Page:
Walmart’s e-commerce sales in the U.S. shot up by 97%. The retailer’s U.S. same-store sales grew by 9.3% in the second quarter, fueled by purchases of food and general merchandise.
American multinational retail corporation Walmart Inc (NYSE: WMT) reported on its earnings for its financial Q2 of 2021. According to the official statement, the company’s net sales and operating results were significantly impacted by a prolongation of the global pandemic situation. Bigger demand for products across numerous categories led to strong top-line and gross margin results.
Doug McMillon, President and CEO, stated:
“I want to give a big thank you to our associates for their tireless efforts during these unprecedented times. We also appreciate the trust and confidence of our customers. We remain focused on serving them well now and expanding our set of global capabilities to serve them well in the future.”
The company’s total revenue stood at $137.7 billion, which represents a rise of $7.4 billion, or 5.6%. Excluding currency, total revenue would have increased by 7.5% to reach $140.2 billion.
In Q2 Walmart U.S. comp sales rose by 9.3%, led by strength in general merchandise and food. Walmart U.S. eCommerce sales went up by 97% with strong results across all channels. Sam’s Club comp sales jumped 13.3% while eCommerce sales grew 39%.
Walmart Membership Numbers in Q2
Reduced tobacco sales negatively affected comp sales by approximately 390 basis points. The rise regarding the membership income was the highest quarterly incline in more than five years. New member count jumped over 60%. Walmart International net sales stood at $27.2 billion, which represents a plunge of 6.8%. Changes in currency rates negatively affected net sales by around $2.4 billion.
Excluding currency, net sales would have been $29.6 billion, a rise of 1.6%. Net sales included the effects of the government-mandated closure of the company’s Flipkart business in India for a portion of the quarter, as well as similar actions in markets in Africa and Central America.
Consolidated gross profit rate rose by 63 basis points mostly as a result of a shift in the mix of sales to higher-margin general merchandise categories, fewer markdowns and better margins on fuel, partially offset by the carryover of investments in price from last year.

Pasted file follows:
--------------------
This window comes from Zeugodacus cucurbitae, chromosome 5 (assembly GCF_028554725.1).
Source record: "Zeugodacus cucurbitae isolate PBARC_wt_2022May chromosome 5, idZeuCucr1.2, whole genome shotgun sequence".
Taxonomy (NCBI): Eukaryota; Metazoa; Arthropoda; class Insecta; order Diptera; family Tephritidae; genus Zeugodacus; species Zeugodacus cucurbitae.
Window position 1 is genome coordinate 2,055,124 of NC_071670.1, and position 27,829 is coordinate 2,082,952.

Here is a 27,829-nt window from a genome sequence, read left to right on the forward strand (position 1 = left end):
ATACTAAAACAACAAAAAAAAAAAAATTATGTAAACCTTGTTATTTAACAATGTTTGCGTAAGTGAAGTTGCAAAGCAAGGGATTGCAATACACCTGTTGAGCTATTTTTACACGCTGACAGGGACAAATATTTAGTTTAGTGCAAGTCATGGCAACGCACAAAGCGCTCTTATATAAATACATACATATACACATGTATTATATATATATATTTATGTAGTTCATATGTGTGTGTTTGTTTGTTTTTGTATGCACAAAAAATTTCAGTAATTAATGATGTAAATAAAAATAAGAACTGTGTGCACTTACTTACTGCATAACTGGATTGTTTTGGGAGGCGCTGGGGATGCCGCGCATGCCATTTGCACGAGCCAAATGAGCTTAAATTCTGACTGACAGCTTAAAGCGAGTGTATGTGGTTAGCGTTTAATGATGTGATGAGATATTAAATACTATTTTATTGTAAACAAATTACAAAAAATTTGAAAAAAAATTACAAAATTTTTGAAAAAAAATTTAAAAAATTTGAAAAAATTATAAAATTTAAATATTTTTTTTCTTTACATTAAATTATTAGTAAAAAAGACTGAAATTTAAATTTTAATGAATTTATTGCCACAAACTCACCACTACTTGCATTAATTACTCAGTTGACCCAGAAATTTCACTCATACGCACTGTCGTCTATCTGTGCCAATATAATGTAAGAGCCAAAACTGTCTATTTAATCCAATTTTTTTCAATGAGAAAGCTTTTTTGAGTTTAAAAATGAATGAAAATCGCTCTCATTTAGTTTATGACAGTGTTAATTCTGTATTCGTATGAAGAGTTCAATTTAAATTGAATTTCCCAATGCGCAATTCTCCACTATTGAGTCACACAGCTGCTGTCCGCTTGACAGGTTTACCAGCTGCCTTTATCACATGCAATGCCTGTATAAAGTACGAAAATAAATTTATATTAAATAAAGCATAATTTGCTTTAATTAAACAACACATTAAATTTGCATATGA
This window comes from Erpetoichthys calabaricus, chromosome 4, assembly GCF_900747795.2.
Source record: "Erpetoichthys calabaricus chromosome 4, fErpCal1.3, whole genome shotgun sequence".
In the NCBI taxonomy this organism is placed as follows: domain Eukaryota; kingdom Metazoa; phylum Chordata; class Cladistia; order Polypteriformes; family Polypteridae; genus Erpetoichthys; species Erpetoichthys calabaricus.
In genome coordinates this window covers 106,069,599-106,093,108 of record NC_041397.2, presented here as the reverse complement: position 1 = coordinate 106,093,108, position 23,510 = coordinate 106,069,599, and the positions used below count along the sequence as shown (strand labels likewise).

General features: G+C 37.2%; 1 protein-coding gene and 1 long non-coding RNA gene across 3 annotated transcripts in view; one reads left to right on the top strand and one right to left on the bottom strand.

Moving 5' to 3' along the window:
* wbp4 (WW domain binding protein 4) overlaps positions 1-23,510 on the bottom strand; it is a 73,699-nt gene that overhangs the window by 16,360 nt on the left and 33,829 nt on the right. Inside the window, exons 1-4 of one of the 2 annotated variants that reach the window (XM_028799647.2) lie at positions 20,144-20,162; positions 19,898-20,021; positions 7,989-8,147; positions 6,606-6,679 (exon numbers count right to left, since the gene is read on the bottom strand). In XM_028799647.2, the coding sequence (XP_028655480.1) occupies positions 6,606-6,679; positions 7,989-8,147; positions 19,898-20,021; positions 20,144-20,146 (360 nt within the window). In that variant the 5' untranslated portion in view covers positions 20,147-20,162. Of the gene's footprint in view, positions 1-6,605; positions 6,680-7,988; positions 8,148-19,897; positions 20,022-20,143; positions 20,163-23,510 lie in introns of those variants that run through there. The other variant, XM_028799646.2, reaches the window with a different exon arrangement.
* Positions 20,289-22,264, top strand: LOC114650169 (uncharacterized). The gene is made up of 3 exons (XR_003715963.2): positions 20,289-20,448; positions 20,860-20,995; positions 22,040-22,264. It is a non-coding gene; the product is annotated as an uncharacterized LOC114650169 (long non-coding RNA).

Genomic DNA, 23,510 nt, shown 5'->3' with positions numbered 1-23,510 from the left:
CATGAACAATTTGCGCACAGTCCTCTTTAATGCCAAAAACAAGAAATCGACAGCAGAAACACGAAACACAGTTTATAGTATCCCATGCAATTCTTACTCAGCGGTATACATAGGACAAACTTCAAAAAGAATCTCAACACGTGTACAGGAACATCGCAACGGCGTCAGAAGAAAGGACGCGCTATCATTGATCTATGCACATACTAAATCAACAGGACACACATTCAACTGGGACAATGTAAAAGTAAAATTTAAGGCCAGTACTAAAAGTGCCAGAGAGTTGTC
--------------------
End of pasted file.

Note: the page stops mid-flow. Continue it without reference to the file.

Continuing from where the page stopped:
Spending connected with stimulus payments in the U.S. positively had a positive effect on sales of general merchandise. Consolidated operating expenses as a percentage of net sales grew by 42 basis points, mostly as a result of incremental expenses related to COVID-19, a business restructuring in the U.S. and a discrete tax item.
Getting Another Bounce
In total, all of these costs negatively affected expense leverage by about 130 basis points. Underlying productivity in stores and eCommerce stood strong. Consolidated operating income was $6.1 billion, representing a rise of 8.5%.
Adjusted operating income in constant currency 2 grew by 18.6% led by strength across all operating segments, including significantly lower losses in Walmart U.S. eCommerce. Adjusted EPS excludes the effects, net of tax, of an unrealized gain of $0.89 on equity investments, a business restructuring charge in the U.S. of $0.10 and $0.08 for a discrete tax item.
Walmart Chief Financial Officer Brett Biggs explained that the retailer could get another bounce, if there’s further stimulus.
“Stimulus was definitely impactful to the consumer in the second quarter, and we’re watching what’s going on in Washington, and how we’re going to progress with a new stimulus package. I think certainly it would be helpful for consumers.”
Biggs also added that families could decide to pull back or spend differently during back-to-school season as students prepare to learn remotely or go to school just a few days each week.
He said compared with previous years that “has made back-to-school a little more uncertain” and “a little more choppy.”
At the time of writing, Walmart (WMT) stock went down by 1.03% to $134.20 in the pre-market trading.
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